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July 2, 2015

Humilitas: A Lost Key to Life, Love, and Leadership

by Steven Dilla

July2

*The Summer Reading Series is designed to equip our growing community with curated book recommendations that can shape faith and sharpen cultural insight.

Humilitas: A Lost Key to Life, Love, and Leadership  | Summer Reading Series
Excerpt from Chapter One: What is Humility and Why Does it Matter?

Humility does not mean humiliation, even though both words are offspring of a single Latin parent (humilitas). Nor does it mean being a doormat for others, having low self-esteem or curbing your strengths and achievements. Jim Collins’ work reminds us it is possible to be humble, iron-willed and successful, and they frequently go together. 

Having strong opinions is no hindrance to humility either. One of the failings of contemporary Western culture is to confuse conviction with arrogance. Humility, rightly understood, is a potential antidote to the hateful political and religious rhetoric we often hear: Left versus Right, Christian versus Muslim and so on.

I want to argue that the solution to ideological discord is not “tolerance” in the post-modern form we frequently find it, the bland affirmation of all viewpoints as equally true and valid but an ability to profoundly disagree with others and deeply honor them at the same time.

Humility is the noble choice to forgo your status, deploy your resources or use your influence for the good of others before yourself. More simply, you could say the humble person is marked by a willingness to hold power in service of others.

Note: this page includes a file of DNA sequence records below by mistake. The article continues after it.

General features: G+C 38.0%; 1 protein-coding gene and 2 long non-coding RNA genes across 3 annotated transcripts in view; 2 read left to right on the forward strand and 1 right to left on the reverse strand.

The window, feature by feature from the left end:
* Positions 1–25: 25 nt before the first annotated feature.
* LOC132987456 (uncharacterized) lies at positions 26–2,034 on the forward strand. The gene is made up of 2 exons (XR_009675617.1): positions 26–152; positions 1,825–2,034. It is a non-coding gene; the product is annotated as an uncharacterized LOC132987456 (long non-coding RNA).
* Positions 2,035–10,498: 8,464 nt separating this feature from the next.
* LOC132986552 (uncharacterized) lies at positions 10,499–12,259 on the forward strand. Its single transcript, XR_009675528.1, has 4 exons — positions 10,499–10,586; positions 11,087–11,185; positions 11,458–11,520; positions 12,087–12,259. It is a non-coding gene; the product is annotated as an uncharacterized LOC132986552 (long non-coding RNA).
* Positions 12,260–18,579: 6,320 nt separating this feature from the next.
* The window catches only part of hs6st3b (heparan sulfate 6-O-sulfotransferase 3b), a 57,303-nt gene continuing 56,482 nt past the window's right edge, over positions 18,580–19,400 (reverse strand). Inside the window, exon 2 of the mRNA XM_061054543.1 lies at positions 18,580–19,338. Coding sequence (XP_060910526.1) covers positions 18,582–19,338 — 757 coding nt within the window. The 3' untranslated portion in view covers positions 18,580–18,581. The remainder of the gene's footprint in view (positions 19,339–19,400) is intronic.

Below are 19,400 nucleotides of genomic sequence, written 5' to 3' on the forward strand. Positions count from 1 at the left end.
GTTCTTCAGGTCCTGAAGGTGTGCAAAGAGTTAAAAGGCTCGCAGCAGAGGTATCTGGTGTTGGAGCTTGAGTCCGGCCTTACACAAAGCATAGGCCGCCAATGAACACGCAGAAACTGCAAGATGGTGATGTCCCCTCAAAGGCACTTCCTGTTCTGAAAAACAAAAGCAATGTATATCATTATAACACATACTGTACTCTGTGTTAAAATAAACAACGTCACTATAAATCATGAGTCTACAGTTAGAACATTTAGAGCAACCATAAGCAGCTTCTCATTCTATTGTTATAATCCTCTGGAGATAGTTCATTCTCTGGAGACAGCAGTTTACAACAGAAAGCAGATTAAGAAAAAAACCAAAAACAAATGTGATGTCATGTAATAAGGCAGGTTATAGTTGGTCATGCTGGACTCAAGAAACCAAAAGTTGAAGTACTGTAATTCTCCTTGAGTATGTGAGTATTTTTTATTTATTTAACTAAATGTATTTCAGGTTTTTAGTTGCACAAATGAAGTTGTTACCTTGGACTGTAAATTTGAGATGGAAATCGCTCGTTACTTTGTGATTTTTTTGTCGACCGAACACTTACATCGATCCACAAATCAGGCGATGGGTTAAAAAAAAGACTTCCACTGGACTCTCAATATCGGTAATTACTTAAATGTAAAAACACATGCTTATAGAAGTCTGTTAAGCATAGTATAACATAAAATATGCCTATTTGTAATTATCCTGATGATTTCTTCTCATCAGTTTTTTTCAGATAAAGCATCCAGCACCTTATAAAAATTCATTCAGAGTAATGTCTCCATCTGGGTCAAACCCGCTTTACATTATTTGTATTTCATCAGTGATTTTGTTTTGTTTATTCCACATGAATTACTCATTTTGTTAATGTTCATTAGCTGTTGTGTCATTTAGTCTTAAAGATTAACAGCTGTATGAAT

There are three key thoughts in this definition. First, humility presupposes your dignity. The one being humble acts from a height, so to speak, as the “lowering” etymology makes clear. True humility assumes the dignity or strength of the one possessing the virtue, which is why it should not be confused with having low self-esteem or being a doormat for others. In fact, I would go so far as to say that it is impossible to be humble in the real sense without a healthy sense of your own worth and abilities.

Second, humility is willing. It is a choice. Otherwise, it is humiliation. 

Finally, humility is social. It is not a private act of self-deprecation—banishing proud thoughts, refusing to talk about your achievements and so on. I would call this simple “modesty”. But humility is about redirecting your powers, whether physical, intellectual, financial or structural, for the sake of others. 

One of the earliest Greek texts on this topic, written about AD 60 to the Roman colony of Philippi, puts it perfectly: “In a humble frame of mind regard one another as if better than yourselves—each of you taking care not only of your own needs but also of the needs of others.”

Summer Reading Series
Humilitas: A Lost Key to Life, Love, and Leadership
John Dickson
HarperCollins Publishing, 2011

Today’s Readings
Joshua 4 (Listen – 3:31)
Psalms 129-131 (Listen – 2:03)

Summer Reading Series
Find devotionals and more reading suggestions on TheParkForum.org.